|Subdivisions||Districts: 5, Municipalities: 26|
|• Governor||Tomikazu Fukuda|
|• Total||6,408.09 km2 (2,474.18 sq mi)|
(June 1, 2019)
|• Density||300/km2 (790/sq mi)|
|ISO 3166 code||JP-09|
Tochigi Prefecture (栃木県, Tochigi-ken) is a prefecture of Japan located in the Kantō region of Honshu. Tochigi Prefecture has a population of 1,943,886 (1 June 2019) and has a geographic area of 6,408 km2 (2,474 sq mi). Tochigi Prefecture borders Fukushima Prefecture to the north, Gunma Prefecture to the west, Saitama Prefecture to the south, and Ibaraki Prefecture to the southeast.
Utsunomiya is the capital and largest city of Tochigi Prefecture, with other major cities including Oyama, Tochigi, and Ashikaga.Tochigi Prefecture is one of only eight landlocked prefectures and its mountainous northern region is a popular tourist region in Japan. The Nasu area is known for its onsens, local sake, and ski resorts, the villa of the Imperial Family, and the Nasushiobara station of the Shinkansen railway line. The city of Nikkō, with its ancient Shintō shrines and Buddhist temples, is a UNESCO World Heritage Site.
Situated among the inland prefectures of the northern part of the Kantō region, Tochigi is contiguous with Ibaraki, Gunma, Saitama, and Fukushima Prefectures.
The climate of Tochigi may be classified as a humid temperate zone with broad variations in temperature. Winters are arid with dry winds, while summers are humid with frequent thunderstorms.
The population of Tochigi as of November 2010 is approximately 2,005,096.
Located in the center of the prefecture is the largest open plain in the Kantō region. Shirane (2,578 metres (8,458 ft)), Nantai (2,484 metres (8,150 ft)) and Nasudake (1,917 metres (6,289 ft)) mountain are in the northern part of the area. Kinugawa, Nakagawa, and Watarase River originate in this region, which flow across the Kanto plain before emptying into the Pacific Ocean. Tochigi is the 20th largest prefecture in Japan with a total area of 6,408.09 square km.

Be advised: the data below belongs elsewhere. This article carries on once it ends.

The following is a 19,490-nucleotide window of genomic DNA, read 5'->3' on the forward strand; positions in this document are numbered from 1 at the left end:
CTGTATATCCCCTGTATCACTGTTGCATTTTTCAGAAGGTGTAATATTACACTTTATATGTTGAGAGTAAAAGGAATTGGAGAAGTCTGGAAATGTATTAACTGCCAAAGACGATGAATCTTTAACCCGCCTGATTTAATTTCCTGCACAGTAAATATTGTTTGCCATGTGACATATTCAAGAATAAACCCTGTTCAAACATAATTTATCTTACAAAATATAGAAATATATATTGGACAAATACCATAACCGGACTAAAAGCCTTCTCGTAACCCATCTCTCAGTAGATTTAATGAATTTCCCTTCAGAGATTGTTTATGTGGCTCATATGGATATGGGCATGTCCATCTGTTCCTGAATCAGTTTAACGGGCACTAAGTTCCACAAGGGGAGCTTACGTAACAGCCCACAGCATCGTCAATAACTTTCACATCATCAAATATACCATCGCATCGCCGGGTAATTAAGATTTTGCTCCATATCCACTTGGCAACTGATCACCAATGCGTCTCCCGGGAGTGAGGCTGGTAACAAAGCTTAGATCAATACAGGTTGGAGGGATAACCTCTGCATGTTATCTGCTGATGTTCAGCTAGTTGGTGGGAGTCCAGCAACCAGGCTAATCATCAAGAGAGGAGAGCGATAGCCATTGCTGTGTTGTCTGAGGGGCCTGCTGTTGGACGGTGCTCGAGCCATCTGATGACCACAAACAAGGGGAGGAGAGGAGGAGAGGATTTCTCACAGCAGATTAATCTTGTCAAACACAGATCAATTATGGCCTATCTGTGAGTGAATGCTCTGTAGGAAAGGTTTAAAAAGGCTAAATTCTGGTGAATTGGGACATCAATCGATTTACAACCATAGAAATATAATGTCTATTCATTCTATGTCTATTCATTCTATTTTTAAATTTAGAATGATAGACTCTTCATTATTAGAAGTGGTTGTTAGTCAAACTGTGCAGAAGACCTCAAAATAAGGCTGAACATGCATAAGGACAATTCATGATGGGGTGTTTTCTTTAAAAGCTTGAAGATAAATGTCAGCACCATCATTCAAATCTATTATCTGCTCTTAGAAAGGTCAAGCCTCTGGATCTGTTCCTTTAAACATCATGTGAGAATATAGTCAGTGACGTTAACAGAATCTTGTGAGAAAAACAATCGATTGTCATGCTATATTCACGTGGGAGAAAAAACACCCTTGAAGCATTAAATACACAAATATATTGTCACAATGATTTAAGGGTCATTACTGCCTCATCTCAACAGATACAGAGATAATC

As of 1 April 2012, 21% of the total land area of the prefecture was designated as Natural Parks, namely Nikkō National Park, Oze National Park, and eight Prefectural Natural Parks.
Before the Meiji Restoration, Tochigi was known as Shimotsuke Province.
In the early 15th century, Ashikaga Gakkō, Japan's oldest school of higher education, was re-established, holding over 3,000 students by the 16th century. Saint Francis Xavier introduced Ashikaga to the world as the best university in Japan.
In the early 17th century, Japan was unified by the shōgun Tokugawa Ieyasu. After his death, Tōshō-gū shrine was built in Nikkō on what the shōguns thought of as holy ground to protect and worship Ieyasu. The establishment of the Nikkō Tōshō-gū in 1617 brought Nikkō to national attention. [ citation needed ] The Tokugawa shogunate developed the Nikkō Kaidō (日光街道, part of the major road connecting Nikkō with Edo) and required lavish processions to worship Ieyasu, the founder of the Tokugawa line of shōguns.
In the late 19th century, the Tokugawa shogunate fell and the new government established the prefectures. The prefectural capital was established in the city of Tochigi after the unification of Utsunomiya Prefecture and Tochigi Prefecture in 1873.By 1884, however, the capital was transferred to Utsunomiya.
In March 2011, following the Fukushima Daiichi nuclear disaster, levels of radioactivity in Utsunomiya were 33 times higher than normal.
The chief city of Utsunomiya is famous for its many gyoza specialist shops. Also located in Utsunomiya, Tochigi Prefecture has one of the largest shopping malls in the North Kantō region, Bell Mall.
Fourteen cities are located in Tochigi Prefecture:
These are the towns in each district:
|Term of office|
|37-38||Jyukichi Kodaira (小平重吉)|
|12 April 1947||4 February 1955|
|39||Kichi Ogawa (小川喜一)|
|5 February 1955||4 February 1959|
|40-43||Nobuo Yokokawa (横川信夫)|
|5 February 1959||7 December 1974|
|44-46||Yuzuru Funada (船田譲)|
|8 December 1974||8 December 1984|
|47-50||Fumio Watanabe (渡辺文雄)|
|9 December 1984||8 December 2000|
|51||Akio Fukuda (福田昭夫)|
|9 December 2000||8 December 2004|
|52-55||Tomikazu Fukuda (福田富一)|
|9 December 2004||Present|
Located close to Tōkyō, Tochigi is home to many corporations and industrial zones, including the Kiyohara Industrial Complex, one of the largest inland industrial complexes in the country.
Industrial manufacturing accounts for 36.6% of the prefecture's total output. Vehicle parts and accessories are the primary products, followed by vehicles, radios and televisions, pharmaceuticals, and wireless communication equipment.
Below are goods manufactured in Tochigi with the highest market share in Japan:
|X-ray equipment for medical use||54.5%|
|Machinery and appliances for dental use||23.5%|
|X-ray equipment parts||57.5%|
|Injection molded plastic parts||14.1%|
(The 2004 industrial analysis report published by the Ministry of Economy, Trade and Industry)